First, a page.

Weekly Homily from Father Jim Hogan for the 22nd Sunday in Ordinary Time, August 31, 2014

My apologies for the late posting of Fr. Jim’s homily.  My weekend flew by doing things with family and around home to find me each evening nicely tired and forgetful that I had this posting to do.

•Jeremiah 20: 7-9 • Romans 12: 1-2 • Matthew 16: 21-27•

Weekly Scripture Readings: 22nd Sunday in Ordinary Time

Vatican II was the beginning! Today the great explosion of information made available to us through modern science calls us to evaluate how we express our fundamental theological ideas.  That in turn will lead to a certain amount of radical change. An example — how we understand this text: “Whoever wishes to come after me must deny himself, take up his cross, and follow me.”

“Saving Paradise” is a very interesting book authored by two women. It is the result of five years of intensive travel and research.  They searched early Christian art in churches, catacombs and museums around the Mediterranean Sea looking for visual expressions of the suffering, crucified Jesus. They discovered that mages of the suffering Jesus did not appear in churches until the tenth century.  The dominant image of early Christian anctuaries was “Paradise” – “this world permeated and blest by the Spirit of God.”

Christians living in the first millennium read, meditated and prayed the same Scripture texts as we do.  They were familiar with the words of Matthew’s Jesus.  “Whoever wishes to  come after me must deny himself, take up his cross, and follow me.” However “the Christ they knew was the incarnate, risen Christ.  He was the healer of the sick and teacher of his friends.  He was the one who defeated death and transfigured the world with the Spirit of life.” That was “Paradise” – not a future life in heaven but a fully human life here on Earth.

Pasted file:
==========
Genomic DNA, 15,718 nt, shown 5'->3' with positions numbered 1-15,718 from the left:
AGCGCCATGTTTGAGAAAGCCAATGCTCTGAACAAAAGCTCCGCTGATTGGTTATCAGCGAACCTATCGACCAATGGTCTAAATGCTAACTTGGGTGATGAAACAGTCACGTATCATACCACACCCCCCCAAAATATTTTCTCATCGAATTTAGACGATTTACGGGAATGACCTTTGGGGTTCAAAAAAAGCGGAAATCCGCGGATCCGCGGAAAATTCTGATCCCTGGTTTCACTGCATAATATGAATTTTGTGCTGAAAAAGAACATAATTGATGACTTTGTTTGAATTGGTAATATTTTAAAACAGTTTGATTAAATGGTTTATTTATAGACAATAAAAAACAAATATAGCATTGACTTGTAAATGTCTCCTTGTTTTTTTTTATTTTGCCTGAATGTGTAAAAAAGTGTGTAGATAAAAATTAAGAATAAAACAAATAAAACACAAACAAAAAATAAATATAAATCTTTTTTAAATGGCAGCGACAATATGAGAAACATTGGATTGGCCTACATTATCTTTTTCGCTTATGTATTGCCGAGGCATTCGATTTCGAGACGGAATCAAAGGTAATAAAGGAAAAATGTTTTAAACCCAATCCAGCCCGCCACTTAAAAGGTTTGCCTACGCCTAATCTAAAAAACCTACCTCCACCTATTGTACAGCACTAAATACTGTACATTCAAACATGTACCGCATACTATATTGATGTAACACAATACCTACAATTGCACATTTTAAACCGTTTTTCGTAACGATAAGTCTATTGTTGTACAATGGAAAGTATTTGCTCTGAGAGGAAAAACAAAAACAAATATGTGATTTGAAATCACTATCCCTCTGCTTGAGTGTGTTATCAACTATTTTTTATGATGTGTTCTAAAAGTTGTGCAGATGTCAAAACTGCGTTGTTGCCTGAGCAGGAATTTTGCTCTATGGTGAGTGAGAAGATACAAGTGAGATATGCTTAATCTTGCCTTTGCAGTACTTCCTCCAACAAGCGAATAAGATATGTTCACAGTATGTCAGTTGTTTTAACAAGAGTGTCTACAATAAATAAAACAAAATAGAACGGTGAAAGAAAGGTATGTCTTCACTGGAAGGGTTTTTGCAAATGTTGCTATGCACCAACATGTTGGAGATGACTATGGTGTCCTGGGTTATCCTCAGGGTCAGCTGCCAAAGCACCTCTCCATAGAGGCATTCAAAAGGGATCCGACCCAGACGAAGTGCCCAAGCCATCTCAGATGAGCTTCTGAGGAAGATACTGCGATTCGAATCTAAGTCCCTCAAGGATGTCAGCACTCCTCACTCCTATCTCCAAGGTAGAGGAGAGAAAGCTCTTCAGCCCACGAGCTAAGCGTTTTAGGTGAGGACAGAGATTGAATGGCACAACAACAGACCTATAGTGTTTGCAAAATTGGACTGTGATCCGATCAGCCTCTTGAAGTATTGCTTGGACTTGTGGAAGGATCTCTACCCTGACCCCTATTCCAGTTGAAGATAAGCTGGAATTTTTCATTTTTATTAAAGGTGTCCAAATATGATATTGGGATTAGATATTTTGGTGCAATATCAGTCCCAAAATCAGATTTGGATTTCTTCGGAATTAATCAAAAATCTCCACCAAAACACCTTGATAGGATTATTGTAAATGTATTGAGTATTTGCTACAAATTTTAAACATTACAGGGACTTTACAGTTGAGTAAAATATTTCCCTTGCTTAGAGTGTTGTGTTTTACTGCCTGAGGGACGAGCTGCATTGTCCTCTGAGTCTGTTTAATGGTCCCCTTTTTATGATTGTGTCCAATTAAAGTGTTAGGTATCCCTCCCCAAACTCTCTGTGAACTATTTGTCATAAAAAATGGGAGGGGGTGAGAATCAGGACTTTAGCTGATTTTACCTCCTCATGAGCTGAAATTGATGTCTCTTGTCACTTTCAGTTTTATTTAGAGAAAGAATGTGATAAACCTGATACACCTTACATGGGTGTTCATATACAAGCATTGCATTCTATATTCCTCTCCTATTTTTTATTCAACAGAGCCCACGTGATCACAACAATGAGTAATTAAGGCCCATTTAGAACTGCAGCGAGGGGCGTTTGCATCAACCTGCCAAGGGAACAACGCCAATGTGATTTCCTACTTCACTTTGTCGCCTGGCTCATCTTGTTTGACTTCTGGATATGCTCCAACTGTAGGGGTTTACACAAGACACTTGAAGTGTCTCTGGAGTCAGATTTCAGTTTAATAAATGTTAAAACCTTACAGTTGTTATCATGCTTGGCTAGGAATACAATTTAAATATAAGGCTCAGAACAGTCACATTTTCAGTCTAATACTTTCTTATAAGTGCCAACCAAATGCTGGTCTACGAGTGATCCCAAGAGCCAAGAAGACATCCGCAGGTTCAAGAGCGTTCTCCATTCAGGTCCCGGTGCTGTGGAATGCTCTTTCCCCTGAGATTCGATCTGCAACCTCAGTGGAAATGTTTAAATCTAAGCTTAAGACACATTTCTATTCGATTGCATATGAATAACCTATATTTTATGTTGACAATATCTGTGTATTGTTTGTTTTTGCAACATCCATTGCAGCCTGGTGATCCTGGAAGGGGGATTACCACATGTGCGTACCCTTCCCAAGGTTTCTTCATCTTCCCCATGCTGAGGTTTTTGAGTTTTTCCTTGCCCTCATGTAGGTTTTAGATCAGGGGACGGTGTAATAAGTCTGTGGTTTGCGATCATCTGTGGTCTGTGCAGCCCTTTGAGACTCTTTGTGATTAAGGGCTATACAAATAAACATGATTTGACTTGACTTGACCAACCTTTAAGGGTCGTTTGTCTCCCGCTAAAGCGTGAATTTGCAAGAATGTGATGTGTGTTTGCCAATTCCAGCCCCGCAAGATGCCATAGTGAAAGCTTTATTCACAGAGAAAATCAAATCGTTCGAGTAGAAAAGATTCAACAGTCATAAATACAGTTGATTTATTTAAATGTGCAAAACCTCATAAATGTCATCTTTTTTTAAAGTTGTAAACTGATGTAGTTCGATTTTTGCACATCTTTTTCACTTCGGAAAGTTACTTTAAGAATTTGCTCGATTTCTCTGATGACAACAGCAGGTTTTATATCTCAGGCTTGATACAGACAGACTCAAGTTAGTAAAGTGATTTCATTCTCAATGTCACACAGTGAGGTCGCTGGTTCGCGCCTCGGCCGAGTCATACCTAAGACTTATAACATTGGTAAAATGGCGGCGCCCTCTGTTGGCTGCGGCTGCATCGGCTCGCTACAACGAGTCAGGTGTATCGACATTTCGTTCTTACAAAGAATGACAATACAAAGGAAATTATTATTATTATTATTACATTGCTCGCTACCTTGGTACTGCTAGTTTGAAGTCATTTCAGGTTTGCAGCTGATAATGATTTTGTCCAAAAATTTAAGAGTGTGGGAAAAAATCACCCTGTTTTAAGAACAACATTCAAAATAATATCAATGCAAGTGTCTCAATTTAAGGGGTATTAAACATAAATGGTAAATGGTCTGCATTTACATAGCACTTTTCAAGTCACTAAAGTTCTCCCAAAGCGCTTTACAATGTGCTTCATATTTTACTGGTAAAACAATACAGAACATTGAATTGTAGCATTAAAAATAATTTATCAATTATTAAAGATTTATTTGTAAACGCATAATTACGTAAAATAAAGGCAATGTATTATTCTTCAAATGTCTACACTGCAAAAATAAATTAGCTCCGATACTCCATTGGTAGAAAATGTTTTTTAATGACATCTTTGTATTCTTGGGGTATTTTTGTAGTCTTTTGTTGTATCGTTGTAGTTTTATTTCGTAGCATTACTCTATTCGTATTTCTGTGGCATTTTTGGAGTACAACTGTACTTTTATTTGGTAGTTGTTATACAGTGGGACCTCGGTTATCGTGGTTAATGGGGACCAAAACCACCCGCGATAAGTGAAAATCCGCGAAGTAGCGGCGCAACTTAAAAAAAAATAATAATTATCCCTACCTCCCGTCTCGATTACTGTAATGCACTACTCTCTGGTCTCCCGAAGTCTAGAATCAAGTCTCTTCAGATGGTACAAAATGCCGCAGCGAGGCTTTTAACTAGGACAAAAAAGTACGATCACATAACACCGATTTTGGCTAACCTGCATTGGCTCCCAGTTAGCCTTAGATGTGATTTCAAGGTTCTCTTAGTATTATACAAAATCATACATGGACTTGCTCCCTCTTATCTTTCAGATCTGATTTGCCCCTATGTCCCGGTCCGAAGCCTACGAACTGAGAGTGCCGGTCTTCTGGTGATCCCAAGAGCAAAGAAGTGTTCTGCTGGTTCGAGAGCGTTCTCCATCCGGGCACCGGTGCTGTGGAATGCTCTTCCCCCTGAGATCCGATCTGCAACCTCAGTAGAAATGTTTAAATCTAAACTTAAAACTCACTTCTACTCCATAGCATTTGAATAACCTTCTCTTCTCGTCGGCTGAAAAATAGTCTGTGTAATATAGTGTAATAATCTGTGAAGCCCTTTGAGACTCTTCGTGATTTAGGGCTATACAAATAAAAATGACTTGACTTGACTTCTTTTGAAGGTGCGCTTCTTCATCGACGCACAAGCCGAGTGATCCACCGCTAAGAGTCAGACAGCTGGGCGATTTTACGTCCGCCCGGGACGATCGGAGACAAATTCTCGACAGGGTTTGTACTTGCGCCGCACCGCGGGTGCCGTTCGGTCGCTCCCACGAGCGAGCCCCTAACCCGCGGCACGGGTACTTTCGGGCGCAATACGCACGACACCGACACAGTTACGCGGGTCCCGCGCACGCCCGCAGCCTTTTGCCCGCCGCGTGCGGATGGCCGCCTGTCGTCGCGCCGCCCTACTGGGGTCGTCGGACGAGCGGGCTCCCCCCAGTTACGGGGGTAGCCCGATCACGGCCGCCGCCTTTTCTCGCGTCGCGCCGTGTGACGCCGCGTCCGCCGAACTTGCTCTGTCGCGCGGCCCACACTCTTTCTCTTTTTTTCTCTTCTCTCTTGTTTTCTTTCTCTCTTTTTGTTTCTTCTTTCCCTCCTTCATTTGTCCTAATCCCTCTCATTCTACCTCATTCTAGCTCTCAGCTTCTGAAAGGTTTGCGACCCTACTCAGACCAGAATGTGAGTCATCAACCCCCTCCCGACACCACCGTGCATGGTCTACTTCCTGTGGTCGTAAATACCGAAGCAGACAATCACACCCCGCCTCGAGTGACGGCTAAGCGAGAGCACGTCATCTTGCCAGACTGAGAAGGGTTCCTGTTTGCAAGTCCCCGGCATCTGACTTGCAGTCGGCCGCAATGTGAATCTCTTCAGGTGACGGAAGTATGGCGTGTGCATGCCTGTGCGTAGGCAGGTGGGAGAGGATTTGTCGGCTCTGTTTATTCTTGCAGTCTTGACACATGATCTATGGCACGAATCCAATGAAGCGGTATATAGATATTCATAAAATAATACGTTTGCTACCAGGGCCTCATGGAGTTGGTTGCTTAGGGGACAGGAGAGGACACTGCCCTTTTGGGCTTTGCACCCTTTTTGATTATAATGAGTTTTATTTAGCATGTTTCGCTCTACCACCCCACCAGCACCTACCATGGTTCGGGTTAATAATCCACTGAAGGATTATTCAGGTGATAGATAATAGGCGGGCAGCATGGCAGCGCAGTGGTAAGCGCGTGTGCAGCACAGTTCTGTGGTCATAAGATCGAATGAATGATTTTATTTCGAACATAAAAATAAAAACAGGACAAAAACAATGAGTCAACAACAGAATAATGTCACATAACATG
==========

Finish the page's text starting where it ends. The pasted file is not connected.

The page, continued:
Toward the end of the first millennium various historical events led to an enormous  theological shift.  Christians turned from a vision of “Paradise” in this life to Christ crucified.  Preachers called forks to repent, and awakened fear of judgment, fire and brimstone.  The theology we inherited from them emphasized Jesus as the innocent victim sacrificed in atonement for our sins.

This theological perspective impacted the piety and spirituality of ordinary folks like us.  If Jesus suffered in atonement for our sins, than we ought to identify with him in his suffering.  Confession became more important than Communion.  Penance, self-denial and mortification became the hallmarks of holiness rather than love, justice, nonviolence and caring for one another.

“If you wish to come with me, don’t rush from suffering.”  In an evolving world pain and suffering are inevitable.  Both are inevitable in human experience.

Jesus was open to the experience of others, listened to their struggles and was attuned to their tears.  He reached out to eliminate human caused suffering and free people from sickness, hunger, injustice, abuse and death.  Today he stands in solidarity with kidnapped girls in Nigeria, and innocent victims in the Ukraine, Palestine and Syria.

He wanted that fire burning in him, his passion for “the reign of God,” to be ignited in his followers.  Our earliest ancestors in faith understood and built a community of faith grounded in love, justice and nonviolence. They shared resources and cared for one another. For them it was “Paradise!”

I am suggesting a radical change of how we understand this text. “Take up your cross, and follow me” is not an admonition to accept the misfortunes, annoyances or discomforts of life.  It is not an admonition to allow someone to abuse you and certainly does not imply that illnesses and diseases are “God’s will” for someone. “Don’t rush away from suffering” means not focusing on self but setting aside my ego needs to enable others to live a more fully human life. It means standing in solidarity with innocent victims and speaking out for justice and on behalf of human rights and the dignity of others. It means enabling “Paradise” to emerge so it is evident to all that “this world is permeated and blest by the Spirit of God.”

Clearly our world is not yet ready for “Paradise.” So all who step forward to be builders of “God’s new reality,” builders of a more human world, and bearers of hope and life will encounter the cross as Jesus did. I pray you are able to do so. Be confident that the Gracious Mystery who raised Jesus also will raise us to the fullness of life.

This entry was posted in Hogan's Homilies. Bookmark the permalink.

Leave a Reply

Your email address will not be published. Required fields are marked *